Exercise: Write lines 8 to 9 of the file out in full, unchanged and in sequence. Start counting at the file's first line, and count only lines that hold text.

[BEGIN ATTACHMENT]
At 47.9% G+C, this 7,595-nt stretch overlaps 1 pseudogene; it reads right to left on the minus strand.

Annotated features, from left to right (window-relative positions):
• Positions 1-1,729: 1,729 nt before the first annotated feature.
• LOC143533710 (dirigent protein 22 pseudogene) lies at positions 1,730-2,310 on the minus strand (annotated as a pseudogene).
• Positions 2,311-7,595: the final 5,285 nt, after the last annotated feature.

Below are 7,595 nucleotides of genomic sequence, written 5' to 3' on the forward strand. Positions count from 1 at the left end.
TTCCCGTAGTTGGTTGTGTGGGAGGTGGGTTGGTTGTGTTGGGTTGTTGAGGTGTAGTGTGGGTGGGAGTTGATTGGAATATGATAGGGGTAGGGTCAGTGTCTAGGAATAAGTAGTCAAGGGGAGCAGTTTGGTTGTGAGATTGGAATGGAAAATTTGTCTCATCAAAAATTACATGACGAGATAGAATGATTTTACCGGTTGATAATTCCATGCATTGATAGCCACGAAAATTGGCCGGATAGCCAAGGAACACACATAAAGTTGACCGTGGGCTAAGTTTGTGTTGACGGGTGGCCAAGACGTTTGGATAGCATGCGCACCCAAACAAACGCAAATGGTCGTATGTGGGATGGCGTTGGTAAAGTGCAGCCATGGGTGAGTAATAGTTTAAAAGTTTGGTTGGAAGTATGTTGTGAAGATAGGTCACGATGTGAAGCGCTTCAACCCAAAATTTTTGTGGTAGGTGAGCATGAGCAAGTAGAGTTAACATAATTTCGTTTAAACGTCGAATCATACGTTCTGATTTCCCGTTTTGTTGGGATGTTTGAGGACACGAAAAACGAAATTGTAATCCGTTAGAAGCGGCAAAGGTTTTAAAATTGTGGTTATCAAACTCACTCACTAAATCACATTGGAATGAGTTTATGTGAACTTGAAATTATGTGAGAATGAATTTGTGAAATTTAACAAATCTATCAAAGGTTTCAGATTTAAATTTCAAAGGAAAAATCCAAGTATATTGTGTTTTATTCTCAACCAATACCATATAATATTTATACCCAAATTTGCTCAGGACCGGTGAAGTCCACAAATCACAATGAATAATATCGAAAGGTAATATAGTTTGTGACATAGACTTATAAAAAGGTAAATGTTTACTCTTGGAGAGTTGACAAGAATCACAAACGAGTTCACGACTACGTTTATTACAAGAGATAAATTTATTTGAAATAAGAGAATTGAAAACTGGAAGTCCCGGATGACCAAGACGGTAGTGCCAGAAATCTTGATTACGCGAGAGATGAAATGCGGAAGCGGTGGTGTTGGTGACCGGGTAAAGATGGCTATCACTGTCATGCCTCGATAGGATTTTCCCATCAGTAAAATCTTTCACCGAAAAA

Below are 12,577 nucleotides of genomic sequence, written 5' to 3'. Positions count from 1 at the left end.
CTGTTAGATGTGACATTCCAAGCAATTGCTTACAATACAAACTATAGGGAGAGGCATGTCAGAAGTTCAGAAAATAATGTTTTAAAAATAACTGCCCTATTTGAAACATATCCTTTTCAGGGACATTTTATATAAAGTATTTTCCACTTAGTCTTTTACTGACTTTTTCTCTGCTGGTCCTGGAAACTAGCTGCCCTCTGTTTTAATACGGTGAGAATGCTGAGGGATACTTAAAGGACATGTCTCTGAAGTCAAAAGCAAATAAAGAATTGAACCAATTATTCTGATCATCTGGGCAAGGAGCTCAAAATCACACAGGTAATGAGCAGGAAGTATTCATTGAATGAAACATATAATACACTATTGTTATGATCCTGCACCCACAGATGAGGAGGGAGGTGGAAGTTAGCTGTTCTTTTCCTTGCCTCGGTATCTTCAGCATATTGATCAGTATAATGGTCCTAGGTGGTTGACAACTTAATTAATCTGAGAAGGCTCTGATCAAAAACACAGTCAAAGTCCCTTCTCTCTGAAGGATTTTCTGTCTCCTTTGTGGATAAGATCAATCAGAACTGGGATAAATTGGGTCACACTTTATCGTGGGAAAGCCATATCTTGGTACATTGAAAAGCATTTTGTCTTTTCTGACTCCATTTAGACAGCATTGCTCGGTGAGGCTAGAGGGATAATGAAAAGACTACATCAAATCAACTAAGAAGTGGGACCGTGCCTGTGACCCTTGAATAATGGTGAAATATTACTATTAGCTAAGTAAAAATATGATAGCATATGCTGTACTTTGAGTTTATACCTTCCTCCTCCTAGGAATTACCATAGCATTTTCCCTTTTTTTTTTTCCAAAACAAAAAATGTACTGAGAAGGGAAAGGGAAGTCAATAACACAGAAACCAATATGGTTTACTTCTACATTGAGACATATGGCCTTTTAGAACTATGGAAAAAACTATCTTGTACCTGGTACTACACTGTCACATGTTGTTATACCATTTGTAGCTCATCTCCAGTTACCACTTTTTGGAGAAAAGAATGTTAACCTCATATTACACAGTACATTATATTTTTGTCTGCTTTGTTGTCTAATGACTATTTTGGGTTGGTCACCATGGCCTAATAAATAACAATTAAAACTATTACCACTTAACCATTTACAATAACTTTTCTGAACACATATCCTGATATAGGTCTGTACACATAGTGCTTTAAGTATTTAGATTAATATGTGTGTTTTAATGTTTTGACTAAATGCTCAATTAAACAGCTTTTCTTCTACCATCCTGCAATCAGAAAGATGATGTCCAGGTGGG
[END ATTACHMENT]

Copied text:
Below are 12,577 nucleotides of genomic sequence, written 5' to 3'. Positions count from 1 at the left end.
CTGTTAGATGTGACATTCCAAGCAATTGCTTACAATACAAACTATAGGGAGAGGCATGTCAGAAGTTCAGAAAATAATGTTTTAAAAATAACTGCCCTATTTGAAACATATCCTTTTCAGGGACATTTTATATAAAGTATTTTCCACTTAGTCTTTTACTGACTTTTTCTCTGCTGGTCCTGGAAACTAGCTGCCCTCTGTTTTAATACGGTGAGAATGCTGAGGGATACTTAAAGGACATGTCTCTGAAGTCAAAAGCAAATAAAGAATTGAACCAATTATTCTGATCATCTGGGCAAGGAGCTCAAAATCACACAGGTAATGAGCAGGAAGTATTCATTGAATGAAACATATAATACACTATTGTTATGATCCTGCACCCACAGATGAGGAGGGAGGTGGAAGTTAGCTGTTCTTTTCCTTGCCTCGGTATCTTCAGCATATTGATCAGTATAATGGTCCTAGGTGGTTGACAACTTAATTAATCTGAGAAGGCTCTGATCAAAAACACAGTCAAAGTCCCTTCTCTCTGAAGGATTTTCTGTCTCCTTTGTGGATAAGATCAATCAGAACTGGGATAAATTGGGTCACACTTTATCGTGGGAAAGCCATATCTTGGTACATTGAAAAGCATTTTGTCTTTTCTGACTCCATTTAGACAGCATTGCTCGGTGAGGCTAGAGGGATAATGAAAAGACTACATCAAATCAACTAAGAAGTGGGACCGTGCCTGTGACCCTTGAATAATGGTGAAATATTACTATTAGCTAAGTAAAAATATGATAGCATATGCTGTACTTTGAGTTTATACCTTCCTCCTCCTAGGAATTACCATAGCATTTTCCCTTTTTTTTTTTCCAAAACAAAAAATGTACTGAGAAGGGAAAGGGAAGTCAATAACACAGAAACCAATATGGTTTACTTCTACATTGAGACATATGGCCTTTTAGAACTATGGAAAAAACTATCTTGTACCTGGTACTACACTGTCACATGTTGTTATACCATTTGTAGCTCATCTCCAGTTACCACTTTTTGGAGAAAAGAATGTTAACCTCATATTACACAGTACATTATATTTTTGTCTGCTTTGTTGTCTAATGACTATTTTGGGTTGGTCACCATGGCCTAATAAATAACAATTAAAACTATTACCACTTAACCATTTACAATAACTTTTCTGAACACATATCCTGATATAGGTCTGTACACATAGTGCTTTAAGTATTTAGATTAATATGTGTGTTTTAATGTTTTGACTAAATGCTCAATTAAACAGCTTTTCTTCTACCATCCTGCAATCAGAAAGATGATGTCCAGGTGGG